It's a perfectly workable set-up but the story is secondary here to the main gimmick of seeing what a bunch of cockney wide-boys would do if confronted with hordes of the shambling undead. The answer , it seems to be, is swear at them.  A lot.  The language used is of course terrible but it is used with such inventive wit that it's hard to see how any but the most up-tight and conservative could really take any offense.  The foul-mouthed screenwriter, James Moran (SEVERANCE, TOWER BLOCK) is responsible for this and as much credit should go to him as to any of the talent on screen.  His humour is a huge part of the charm of this film and he is a strong presence within it.  There are countless small moments throughout the film which will have you chuckling for days as you recall them.  A personal favourite is Mental Mickey finally losing patience during the bank robbery and ripping off his disguise fake moustache only to reveal an identical real moustache below it.  Another beautiful moment is the flashback to Alan Ford's character during the second world war, storming a German bunker whilst screaming phrases like, "'ave that ya nazi cunt" at them.  Beautiful.

Whilst all this shouting and silliness is good fun, there are points after about halfway through the film where it does to start to flag a little bit.  Thankfully it usually picks up again with some great moments such as the genius visual gag of an elderly man fleeing the shuffling zombies very slowly on his walking frame. The real problem however is the lack of danger or empathy we feel for the characters.  I hesitate to use the obvious SHAUN OF THE DEAD reference because well, it's a boring thing to do and also this film is a completely different animal.  In that film however it was key that we felt something for the characters and that there were consequences when they messed up.  Here it never feels real and the zombies never instill much dread or horror.  The characters themselves are more disgusted by them than scared and we as the audience can't help but feel that the situation is well in hand.  There is never that sense of hopelessness and fighting against impossible odds that truly effective zombie films capture.  This is largely in part to the vast array of weaponry available to all the characters.  They have machine guns, samurai swords, shotguns, handguns, grenades and seemingly limitless ammunition.  Anybody who has ever played a survival horror game knows how boring it is when you finish the game and get to go through it all again but this time with infinite ammo.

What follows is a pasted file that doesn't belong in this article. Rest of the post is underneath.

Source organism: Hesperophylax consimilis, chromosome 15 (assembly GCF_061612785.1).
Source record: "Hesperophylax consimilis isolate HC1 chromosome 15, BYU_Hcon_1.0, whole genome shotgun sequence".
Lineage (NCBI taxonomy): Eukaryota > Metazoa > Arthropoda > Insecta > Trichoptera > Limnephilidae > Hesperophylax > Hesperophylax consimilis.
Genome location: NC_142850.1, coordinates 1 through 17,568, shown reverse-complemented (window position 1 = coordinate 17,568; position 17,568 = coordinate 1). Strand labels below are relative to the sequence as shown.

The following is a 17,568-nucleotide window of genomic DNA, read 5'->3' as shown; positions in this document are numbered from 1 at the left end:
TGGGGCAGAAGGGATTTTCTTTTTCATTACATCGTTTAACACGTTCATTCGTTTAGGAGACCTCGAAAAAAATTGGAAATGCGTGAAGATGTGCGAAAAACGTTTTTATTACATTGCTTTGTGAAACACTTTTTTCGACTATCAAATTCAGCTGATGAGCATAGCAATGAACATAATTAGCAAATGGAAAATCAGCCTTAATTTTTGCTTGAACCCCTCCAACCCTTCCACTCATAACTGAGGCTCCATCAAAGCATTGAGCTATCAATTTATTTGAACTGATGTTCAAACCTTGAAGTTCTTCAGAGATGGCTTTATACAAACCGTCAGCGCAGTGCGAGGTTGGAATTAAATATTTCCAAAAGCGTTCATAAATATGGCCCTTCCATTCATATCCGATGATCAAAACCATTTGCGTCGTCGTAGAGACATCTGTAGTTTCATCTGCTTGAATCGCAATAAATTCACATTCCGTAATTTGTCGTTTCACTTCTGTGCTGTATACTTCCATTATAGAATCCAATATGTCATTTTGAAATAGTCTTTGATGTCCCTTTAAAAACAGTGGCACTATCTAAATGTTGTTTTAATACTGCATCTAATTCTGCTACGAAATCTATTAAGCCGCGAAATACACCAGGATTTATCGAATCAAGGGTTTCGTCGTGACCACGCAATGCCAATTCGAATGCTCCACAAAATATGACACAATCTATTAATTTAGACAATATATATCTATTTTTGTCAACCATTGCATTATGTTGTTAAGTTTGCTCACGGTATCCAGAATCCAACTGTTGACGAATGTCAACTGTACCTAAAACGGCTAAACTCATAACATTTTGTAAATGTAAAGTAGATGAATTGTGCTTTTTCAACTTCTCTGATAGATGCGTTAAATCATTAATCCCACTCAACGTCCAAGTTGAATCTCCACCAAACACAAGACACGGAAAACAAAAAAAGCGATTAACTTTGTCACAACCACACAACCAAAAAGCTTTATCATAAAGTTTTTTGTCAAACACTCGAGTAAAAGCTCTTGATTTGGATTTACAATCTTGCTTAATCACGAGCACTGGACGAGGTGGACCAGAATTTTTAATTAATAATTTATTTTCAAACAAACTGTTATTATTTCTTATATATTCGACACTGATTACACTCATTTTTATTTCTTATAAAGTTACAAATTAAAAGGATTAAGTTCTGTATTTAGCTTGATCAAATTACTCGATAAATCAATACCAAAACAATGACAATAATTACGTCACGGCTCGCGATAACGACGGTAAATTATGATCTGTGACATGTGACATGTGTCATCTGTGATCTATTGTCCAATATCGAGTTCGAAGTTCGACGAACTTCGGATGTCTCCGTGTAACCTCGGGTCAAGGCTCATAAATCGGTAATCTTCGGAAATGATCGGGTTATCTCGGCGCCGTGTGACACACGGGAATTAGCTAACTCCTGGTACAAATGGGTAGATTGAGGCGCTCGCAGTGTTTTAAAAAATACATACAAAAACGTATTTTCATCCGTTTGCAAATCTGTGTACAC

This isn't by any means a crippling blow to the film but it does stop it from being a truly great zombie film.  In fairness however it does lead to the wonderful scene of the old folks tooling up against the zombie legions.  Anything which includes a nifty uzi/walking frame combination can't be all bad in my books.  That's the thing about Cockneys Vs Zombies, it's in no way a perfect film but it is a hell of a lot of fun.  It seems a bit mean-spirited to criticise it for perceived transgresssions against an admittedly tired set of genre conventions when it is making you laugh more than most full on comedies mange to.  It doesn't take itself too seriously and nor should you. or I.  Independent and deeply eccentric films like this need the support of the genre otherwise we'll just end up with a whole new swathe of shiny re-makes.  Look, just go and see it you muppet.